The regulator, Halcrow Group Limited (HGL) and its US-based parent company CH2M as well as the trustees agreed to a pension restructuring plan called Regulated Apportionment Arrangements (RAA).
According to a TPR report published today, this involves giving members an option of either transferring their pensions to a new scheme called HPS2 or to the PPF. Members have until August to make their decision.
HPS2 would offer benefits above those provided by the PPF, but lower than the benefits members would have received under the original scheme. HPS2 would still be backed by HGL with a £50m guarantee from the parent company.
Members who do not consent to transferring over to HPS2 will have their pensions entered automatically into the PPF.
As a result of the regulator's approval, the scheme will receive £80m as a cash lump sum, "which is more than it would have received in the insolvency of HGL", plus a minimum 25%, and maximum 45%, equity stake in the firm.
TPR said in practice, this would be split between the new scheme and the PPF, depending on the number of members who choose to transfer.
Lesley Titcomb, chief executive of TPR, said: "The agreement in this case gives members the option to transfer to a new scheme providing pensions above PPF compensation levels, while also preserving jobs and growth by avoiding HGL's insolvency."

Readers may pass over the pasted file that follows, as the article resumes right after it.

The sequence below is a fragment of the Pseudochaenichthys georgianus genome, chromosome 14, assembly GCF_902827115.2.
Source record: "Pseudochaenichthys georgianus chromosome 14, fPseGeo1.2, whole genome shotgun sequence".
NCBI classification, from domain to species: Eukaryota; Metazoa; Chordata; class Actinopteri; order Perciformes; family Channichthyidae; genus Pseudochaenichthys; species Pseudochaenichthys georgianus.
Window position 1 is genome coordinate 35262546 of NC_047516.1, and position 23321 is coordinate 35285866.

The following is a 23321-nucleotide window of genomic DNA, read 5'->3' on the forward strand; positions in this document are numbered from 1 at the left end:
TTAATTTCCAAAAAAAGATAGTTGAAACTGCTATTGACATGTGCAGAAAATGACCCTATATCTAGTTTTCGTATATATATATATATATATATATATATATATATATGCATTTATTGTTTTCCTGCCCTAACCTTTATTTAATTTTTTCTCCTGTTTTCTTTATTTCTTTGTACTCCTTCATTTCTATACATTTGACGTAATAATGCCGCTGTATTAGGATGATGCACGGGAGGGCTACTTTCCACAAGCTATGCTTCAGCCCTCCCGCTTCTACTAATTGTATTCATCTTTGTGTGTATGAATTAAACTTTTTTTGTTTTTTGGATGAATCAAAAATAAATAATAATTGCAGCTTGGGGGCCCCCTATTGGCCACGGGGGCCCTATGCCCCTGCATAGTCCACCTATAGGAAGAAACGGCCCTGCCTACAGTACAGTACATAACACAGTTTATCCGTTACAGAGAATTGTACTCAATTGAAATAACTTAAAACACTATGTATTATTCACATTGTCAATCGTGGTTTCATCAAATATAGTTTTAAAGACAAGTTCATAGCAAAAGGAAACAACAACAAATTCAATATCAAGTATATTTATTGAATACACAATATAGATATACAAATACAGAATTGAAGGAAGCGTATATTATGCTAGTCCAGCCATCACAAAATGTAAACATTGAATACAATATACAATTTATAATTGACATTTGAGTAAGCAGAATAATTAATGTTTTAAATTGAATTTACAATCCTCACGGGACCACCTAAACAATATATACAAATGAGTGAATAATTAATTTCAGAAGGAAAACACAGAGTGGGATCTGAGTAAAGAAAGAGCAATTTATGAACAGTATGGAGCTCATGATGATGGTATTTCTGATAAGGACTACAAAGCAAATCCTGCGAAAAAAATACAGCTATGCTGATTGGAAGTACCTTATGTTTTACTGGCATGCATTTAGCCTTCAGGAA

HGL was loss-making when it was acquired by CH2M in September 2011, TPR said. Following its 2011 valuation, trustees noted pension obligations were "significant" compared to the financial strength of the firm. As at 31 December 2015 the scheme had 3,204 members.
Negotiations between the trustees and HGL continued, but the contributions that HGL could afford were still "well below" the amount needed to fund the scheme appropriately.
Between August and October 2014, CH2M and HGL proposed changing the benefits that the scheme was set up to pay. "They considered this to be preferential to the insolvency of HGL and the scheme entering the PPF," said TPR in the report.
The proposal involved bulk transfer of all members - without their consent- to a new scheme with reduced benefits.
However, the High Court of Justice rejected the proposal and asked the company and its parent to develop an alternative solution.
Since December 2015 the terms of a proposal were negotiated, which would involve similar changes to member benefits but on a consensual basis.
The regulator argued RAAs were "extremely uncommon" and would only be approved if certain tests were met.
"This type of pension restructuring is rare, and we will only agree where stringent tests are met, so that they are not abused," said Titcomb.
A CH2M spokesman said: "Halcrow and the Halcrow Pension Scheme Trustees have worked together to develop a solution that will protect members' benefits and ensure that Halcrow remains a sustainable company, preserving investment and jobs in the UK.
"In all situations Halcrow Pension Scheme members will be better off under the new scheme than they would be in the Pension Protection Fund."